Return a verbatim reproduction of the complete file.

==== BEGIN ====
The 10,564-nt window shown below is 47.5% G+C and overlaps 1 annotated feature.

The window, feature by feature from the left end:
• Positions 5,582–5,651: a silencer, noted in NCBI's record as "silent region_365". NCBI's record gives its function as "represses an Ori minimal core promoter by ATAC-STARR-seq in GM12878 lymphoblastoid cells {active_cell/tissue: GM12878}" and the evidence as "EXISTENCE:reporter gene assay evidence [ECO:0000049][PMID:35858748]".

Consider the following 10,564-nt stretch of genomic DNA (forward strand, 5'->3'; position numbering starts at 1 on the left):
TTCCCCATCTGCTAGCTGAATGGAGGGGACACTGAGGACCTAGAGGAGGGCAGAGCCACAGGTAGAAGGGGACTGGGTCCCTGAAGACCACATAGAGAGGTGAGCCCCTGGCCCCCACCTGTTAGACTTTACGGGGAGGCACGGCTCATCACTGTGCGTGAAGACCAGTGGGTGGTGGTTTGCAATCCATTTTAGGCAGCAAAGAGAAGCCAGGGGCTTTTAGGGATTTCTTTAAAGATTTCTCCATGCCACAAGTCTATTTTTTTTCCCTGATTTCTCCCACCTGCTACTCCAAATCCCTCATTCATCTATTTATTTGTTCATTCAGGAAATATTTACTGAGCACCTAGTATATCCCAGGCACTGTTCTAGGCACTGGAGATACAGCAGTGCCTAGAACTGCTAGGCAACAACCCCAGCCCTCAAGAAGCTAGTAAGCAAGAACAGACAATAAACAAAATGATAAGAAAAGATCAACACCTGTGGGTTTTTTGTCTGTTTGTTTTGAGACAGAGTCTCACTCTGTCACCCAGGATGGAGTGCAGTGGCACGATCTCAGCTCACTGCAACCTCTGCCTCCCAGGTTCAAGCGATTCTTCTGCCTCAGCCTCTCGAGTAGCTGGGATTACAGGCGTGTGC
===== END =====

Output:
The 10,564-nt window shown below is 47.5% G+C and overlaps 1 annotated feature.

The window, feature by feature from the left end:
• Positions 5,582–5,651: a silencer, noted in NCBI's record as "silent region_365". NCBI's record gives its function as "represses an Ori minimal core promoter by ATAC-STARR-seq in GM12878 lymphoblastoid cells {active_cell/tissue: GM12878}" and the evidence as "EXISTENCE:reporter gene assay evidence [ECO:0000049][PMID:35858748]".

Consider the following 10,564-nt stretch of genomic DNA (forward strand, 5'->3'; position numbering starts at 1 on the left):
TTCCCCATCTGCTAGCTGAATGGAGGGGACACTGAGGACCTAGAGGAGGGCAGAGCCACAGGTAGAAGGGGACTGGGTCCCTGAAGACCACATAGAGAGGTGAGCCCCTGGCCCCCACCTGTTAGACTTTACGGGGAGGCACGGCTCATCACTGTGCGTGAAGACCAGTGGGTGGTGGTTTGCAATCCATTTTAGGCAGCAAAGAGAAGCCAGGGGCTTTTAGGGATTTCTTTAAAGATTTCTCCATGCCACAAGTCTATTTTTTTTCCCTGATTTCTCCCACCTGCTACTCCAAATCCCTCATTCATCTATTTATTTGTTCATTCAGGAAATATTTACTGAGCACCTAGTATATCCCAGGCACTGTTCTAGGCACTGGAGATACAGCAGTGCCTAGAACTGCTAGGCAACAACCCCAGCCCTCAAGAAGCTAGTAAGCAAGAACAGACAATAAACAAAATGATAAGAAAAGATCAACACCTGTGGGTTTTTTGTCTGTTTGTTTTGAGACAGAGTCTCACTCTGTCACCCAGGATGGAGTGCAGTGGCACGATCTCAGCTCACTGCAACCTCTGCCTCCCAGGTTCAAGCGATTCTTCTGCCTCAGCCTCTCGAGTAGCTGGGATTACAGGCGTGTGC